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Caring Carey Binks awarded NPCF Chairman’s Medal

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Like most selfless people, Carey Binks doesn’t expect to receive accolades for something he’s passionate about.

Which is why the volunteer at Ronald McDonald House Charities (RMHC) Northern NSW headquarters Red Gum House, near John Hunter Hospital, was humbled to accept the 2023 Chairman’s Medal at the Newcastle Permanent Charitable Foundation’s (NPCF) 20th annual grant giving ceremony at the NEX on Tuesday 9 May.

The plaudit, which pays tribute to the late NPCF chairman Michael Slater – and first presented in 2018, recognises outstanding individuals who make an impact in their community.

Ronald McDonald House Charities (RMHC) Northern NSW volunteer Carey Binks. Photo: Rod Thompson

So, there was no more a deserving winner than Mr Binks, according to current chair Jennifer Leslie.

“For the past six years, Carey’s given in excess of 3,500 hours as a volunteer at Red Gum House,” she said.

“He’s on hand in the middle of the night to receive and assist vulnerable regional families who have arrived in Newcastle tired and stressed… and facing the trauma of serious childhood illness or injury.

“As well, Carey’s a thoughtful contributor.

“He initiates conversations and seizes opportunities to suggest ways of doing things better, safer and always in the best interests of the families.

“As a highly-capable and valued team member, Carey’s also training new volunteers, imparting his knowledge and experience to help them thrive.

“He’s to be commended for his commitment, contribution and care of the community.”

Ronald McDonald House Charities (RMHC) Northern NSW volunteer Carey Binks. Photo: Rod Thompson

As for the man himself, Mr Binks admitted he’d thoroughly enjoyed every minute of the past six years.

“I have a real passion for what I do,” he told the Newcastle Weekly.

“But, I’m equally humbled to be recognised as a volunteer.

“I represent a team of them, which before COVID, numbered over 200.

“Unfortunately, it was decimated by the pandemic, like most things, and we’re in the process of renewing our base and training up new people.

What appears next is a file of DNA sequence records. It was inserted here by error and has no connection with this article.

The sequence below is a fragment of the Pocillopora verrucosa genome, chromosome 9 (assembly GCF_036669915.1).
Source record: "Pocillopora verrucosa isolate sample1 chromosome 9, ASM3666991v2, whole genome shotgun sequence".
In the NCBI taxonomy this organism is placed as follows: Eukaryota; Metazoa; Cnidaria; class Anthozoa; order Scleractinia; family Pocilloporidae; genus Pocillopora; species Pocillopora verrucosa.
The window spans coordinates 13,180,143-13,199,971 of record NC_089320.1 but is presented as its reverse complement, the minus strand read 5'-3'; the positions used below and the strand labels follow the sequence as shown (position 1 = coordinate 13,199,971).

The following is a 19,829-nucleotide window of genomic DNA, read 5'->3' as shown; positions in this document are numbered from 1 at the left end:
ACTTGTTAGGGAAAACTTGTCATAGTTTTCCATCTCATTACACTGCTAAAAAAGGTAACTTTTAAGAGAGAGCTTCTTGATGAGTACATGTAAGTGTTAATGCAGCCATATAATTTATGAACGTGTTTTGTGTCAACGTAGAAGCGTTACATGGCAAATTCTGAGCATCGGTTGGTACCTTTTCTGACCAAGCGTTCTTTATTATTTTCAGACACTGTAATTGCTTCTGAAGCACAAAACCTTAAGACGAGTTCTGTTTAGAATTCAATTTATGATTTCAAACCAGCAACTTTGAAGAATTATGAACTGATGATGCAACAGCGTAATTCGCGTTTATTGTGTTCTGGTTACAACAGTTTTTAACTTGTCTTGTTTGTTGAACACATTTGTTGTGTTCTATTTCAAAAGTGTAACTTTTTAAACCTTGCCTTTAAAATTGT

“So, I’m collecting this award on behalf of all the volunteers at RMHC – and all those representing their organisations here today.

“Every one of them deserves praise.

“To be honest, I feel honoured to be able to volunteer.

“Throughout COVID, there were only a couple of us who were in the right age group and health considerations to keep going through the pandemic.

“And, it was terrific to come out the other side.

“I was working in Red Gum House on Sunday night and able to share it with a whole lot of families, who were out and about.

“You could feel the heart of the house beating again.

“For some shifts during COVID, I was there for the entire 14 hours and didn’t see one person.

“That’s the impact the pandemic had on our particular charity.

“It’s my hope, in the future, that I’m able to continue to work with RMHC and to join them as they seek to expand the house to more units.

“Currently, we have 18, which provides accommodation for 600 families a year.

“So, it’s a great thing to be involved in.

“I’d like to acknowledge the Newcastle Permanent Charitable Foundation for its assistance to non-profit and community groups in the Hunter and northern NSW region.”

All the recipients celebrate at the Newcastle Permanent Charitable Foundation’s 20th annual grant giving ceremony at the NEX.

Recognition awards also went to fellow volunteers Trem Boyd (Happy Paws Happy Hearts) and John Murphy (Cancer Council).

Seven regional groups and charities shared in almost $650,000 in funding, including local organisations Family Inclusion Strategies Hunter (FISH – $94,831), RizeUp ($55,000), Solve-TAD ($55,000) and SMART Recovery ($50,000), as well as Central West’s Boys to the Bush (Schools Programs Initiative – $108,800) and Foodbank (Central West Community Food Relief Program – $137,000) and New England’s University of New South Wales (Wirringaa-baa: Women’s Empowerment and Cultural Resilience Project – $146,961).

Newcastle Permanent Charitable Foundation chair Jennifer Leslie and executive officer Carly Bush.

“Today, as we celebrate our 20th anniversary, it’s a wonderful opportunity to pause and appreciate two decades of hard work,” Ms Leslie said.

“During that time, our foundation has distributed more than $26 million, been part of over 550 projects, built hundreds of exceptional relationships with invaluable partners and changed countless lives.

“Staying in the present, these seven projects remind us of the value and importance our partners have in their communities, and the ways in which their hard work makes a tangible difference every day.

“When looking ahead, we dream big – and at 20 years young, we’re just getting started.”

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